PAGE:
When fear lashes out in hatred

Farjana Liakat | Update:

An injured person is loaded into an ambulance following a shooting at the Al Noor mosque in Christchurch, New Zealand, on 15 March 2019. Photo: Reuters“My dad went in for prayers and never came out,” New Zealand Herald quoted the son of possible victim, Rahimi Ahmad, a Malaysian national. 

At least 49 people were killed and dozens more injured in a terrorist attack in two mosques in Christchurch, New Zealand, on Friday. They were killed in a place that is supposed to be the safest.

There has been an outburst of reactions, condemnation and remorse all around. The shooter live streamed the massacre on social media during the attack. It would be wrong to write of this horror as a mere hate-crime or a simple manifestation of the Islamophobia menace.

This is a well-cultivated mindset. It is malignant. The hatred, the wrath and the violence prone mindset behind such crimes are emboldened by extreme religious sentiments and the growing extreme nationalism too.
What is common between a Muslim suicide bomber and a shooter killing Muslims? They are one and the same, they are the same people whose hearts are filled with anger, hatred and darkness, blotting out all the beauty of this world.

Where does this anger and dreadful hatred come from? Isn’t it ‘fear’? The fear of being left out and being oppressed or exploited by ‘others’. One group kills another to keep themselves safe from potential threats. These fears are mostly injected by the political leaders or religious clerics who reap benefit from such hate mongering.
Innocent people are brainwashed and turn violent. Isn’t that so?

It wasn’t the Taliban or ISIS who have emerged as the only monsters. They are the white supremacists, racists, xenophobic and Islamophobic elements on the flip side.
Media and far right world leaders played a big role to conflate Islam and terrorism. For many it is ‘okay’ to kill Muslims because they are ‘potential terrorists’, even the attackers know they cannot get away with it!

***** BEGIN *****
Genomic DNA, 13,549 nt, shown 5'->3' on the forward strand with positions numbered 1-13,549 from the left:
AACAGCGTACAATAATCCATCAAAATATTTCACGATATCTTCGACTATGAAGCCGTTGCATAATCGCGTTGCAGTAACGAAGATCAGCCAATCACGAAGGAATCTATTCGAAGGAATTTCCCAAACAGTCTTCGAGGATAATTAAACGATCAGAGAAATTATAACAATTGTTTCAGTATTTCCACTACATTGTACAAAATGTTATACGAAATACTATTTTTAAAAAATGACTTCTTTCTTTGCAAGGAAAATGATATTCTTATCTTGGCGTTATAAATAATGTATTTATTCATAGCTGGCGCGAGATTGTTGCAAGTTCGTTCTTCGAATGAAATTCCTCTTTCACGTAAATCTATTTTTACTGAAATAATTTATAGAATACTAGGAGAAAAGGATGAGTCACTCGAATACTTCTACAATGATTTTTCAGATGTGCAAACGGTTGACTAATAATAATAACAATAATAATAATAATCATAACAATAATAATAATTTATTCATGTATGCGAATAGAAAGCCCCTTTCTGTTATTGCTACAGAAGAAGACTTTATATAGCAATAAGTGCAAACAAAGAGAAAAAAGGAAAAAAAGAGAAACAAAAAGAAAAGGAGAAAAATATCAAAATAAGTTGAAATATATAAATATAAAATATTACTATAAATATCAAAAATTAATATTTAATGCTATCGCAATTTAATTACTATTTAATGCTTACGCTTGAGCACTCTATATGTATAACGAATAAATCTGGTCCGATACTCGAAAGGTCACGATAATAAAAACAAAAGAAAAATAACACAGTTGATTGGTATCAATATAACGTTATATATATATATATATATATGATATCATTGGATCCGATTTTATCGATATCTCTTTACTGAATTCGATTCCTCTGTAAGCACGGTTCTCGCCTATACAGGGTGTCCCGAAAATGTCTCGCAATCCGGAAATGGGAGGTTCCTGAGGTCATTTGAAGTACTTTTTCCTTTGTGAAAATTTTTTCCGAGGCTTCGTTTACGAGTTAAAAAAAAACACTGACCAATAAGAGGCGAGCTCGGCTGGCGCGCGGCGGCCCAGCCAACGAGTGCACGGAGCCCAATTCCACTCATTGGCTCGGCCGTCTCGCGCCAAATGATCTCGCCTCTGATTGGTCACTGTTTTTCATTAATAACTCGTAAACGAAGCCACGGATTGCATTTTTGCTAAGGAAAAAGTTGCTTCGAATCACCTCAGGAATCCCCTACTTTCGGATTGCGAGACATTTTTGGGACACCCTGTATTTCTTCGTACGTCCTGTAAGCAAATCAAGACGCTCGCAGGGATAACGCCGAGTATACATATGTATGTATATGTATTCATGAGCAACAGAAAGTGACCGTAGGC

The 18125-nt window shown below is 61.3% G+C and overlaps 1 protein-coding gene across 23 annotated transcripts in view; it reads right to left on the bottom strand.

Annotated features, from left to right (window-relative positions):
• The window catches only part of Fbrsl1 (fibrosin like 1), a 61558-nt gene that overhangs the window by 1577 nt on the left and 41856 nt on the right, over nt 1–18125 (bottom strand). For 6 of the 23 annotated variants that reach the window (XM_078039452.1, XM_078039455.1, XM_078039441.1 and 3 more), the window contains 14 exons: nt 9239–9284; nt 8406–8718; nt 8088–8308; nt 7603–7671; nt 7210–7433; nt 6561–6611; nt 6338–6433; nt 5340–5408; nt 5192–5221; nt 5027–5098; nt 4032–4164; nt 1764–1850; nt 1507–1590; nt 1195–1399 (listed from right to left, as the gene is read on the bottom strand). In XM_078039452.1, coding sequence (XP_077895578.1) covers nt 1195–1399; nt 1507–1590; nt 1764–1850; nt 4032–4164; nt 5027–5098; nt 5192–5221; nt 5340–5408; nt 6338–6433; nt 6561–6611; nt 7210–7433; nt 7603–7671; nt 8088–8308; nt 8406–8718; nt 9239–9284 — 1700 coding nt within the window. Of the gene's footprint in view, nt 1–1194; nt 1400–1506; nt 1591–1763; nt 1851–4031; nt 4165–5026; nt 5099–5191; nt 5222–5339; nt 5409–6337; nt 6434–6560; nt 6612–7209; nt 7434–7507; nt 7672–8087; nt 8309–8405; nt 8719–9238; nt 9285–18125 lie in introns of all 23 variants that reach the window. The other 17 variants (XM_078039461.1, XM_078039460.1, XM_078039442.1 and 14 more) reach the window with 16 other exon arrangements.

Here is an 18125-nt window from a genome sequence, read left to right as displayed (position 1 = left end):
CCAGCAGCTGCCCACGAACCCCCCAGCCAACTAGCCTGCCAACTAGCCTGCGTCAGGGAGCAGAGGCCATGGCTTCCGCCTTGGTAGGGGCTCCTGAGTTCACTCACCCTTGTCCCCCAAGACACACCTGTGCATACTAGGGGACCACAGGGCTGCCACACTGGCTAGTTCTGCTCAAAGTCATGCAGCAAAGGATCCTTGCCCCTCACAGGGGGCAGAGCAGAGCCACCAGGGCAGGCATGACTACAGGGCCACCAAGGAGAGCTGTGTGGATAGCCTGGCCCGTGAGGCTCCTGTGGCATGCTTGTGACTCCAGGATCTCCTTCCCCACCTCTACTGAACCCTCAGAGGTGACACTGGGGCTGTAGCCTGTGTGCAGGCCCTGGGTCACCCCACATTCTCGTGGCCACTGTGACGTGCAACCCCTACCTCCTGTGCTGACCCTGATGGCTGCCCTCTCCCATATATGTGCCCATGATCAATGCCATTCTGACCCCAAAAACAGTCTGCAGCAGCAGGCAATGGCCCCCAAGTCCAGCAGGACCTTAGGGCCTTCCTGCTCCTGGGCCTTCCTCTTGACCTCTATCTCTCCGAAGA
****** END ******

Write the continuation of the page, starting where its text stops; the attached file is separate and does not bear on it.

Such a headline, ‘1 in 5 Brit Muslims’ sympathy for jihadis’ published in the British daily Sun on 23 November 2015 evoked criticism from various quaters.

Media does not miss any chance to create popular sensationalism that, in most cases, has turned to scaremongerism.
There are people like the New Zealand shooter who consider Islam as a threat to western liberal democracy. Does it remind us of the anti-semitic actions of Germans during World War II?

Similar dramas have been staged over and over down the ages. There were times Muslims felt violated by the killing of innocent Palestinians or Muslims in the Soviet Union. Suicide bombers came to take revenge. Then again, the non-Muslims came forward to take revenge. It is a continuous process. A chain, that never breaks. A vicious cycle.
The retaliation that emerges out of fear, the retaliation even before the first attack occurs, is the most violent one. “Our religion is in danger”, “Muslims are taking over our beloved country”, “our country is in danger”, “they are a threat to our culture”- these are the common beliefs of the extremists. These ‘self’ and ‘others’ instigate them to attack and kill others.

What made a 28-year-old young man carry out such meticulous research and preparation and then kill 49 people while they were praying? No matter what stringent laws and rules are in place, these cannot stop the malignant hatemongering unless we can identify the fear created by the leaders and clerics.

The man in front of you is a human being. Do we really have to bother about his or her religion, nationality or ethnicity? We saw the recent march in Virginia University where the protestors chanted, “Jews will not replace us!”

What is next after the New Zealand shooting? Another shooting at any church or temple? Where is the end of this game? Yes, a game. A game of defeating each other in the worst possible way. Can this bloodshed save a country? Can it save a religion or culture? Who will be left to enjoy the flourishing culture, religion or liberal democracy in this chain of revenge? Because we all know, “Dead men tell no tales.”

*Farjana Liakat works for Prothom Alo. She can be reached at farjana.liakat@prothomalo.com

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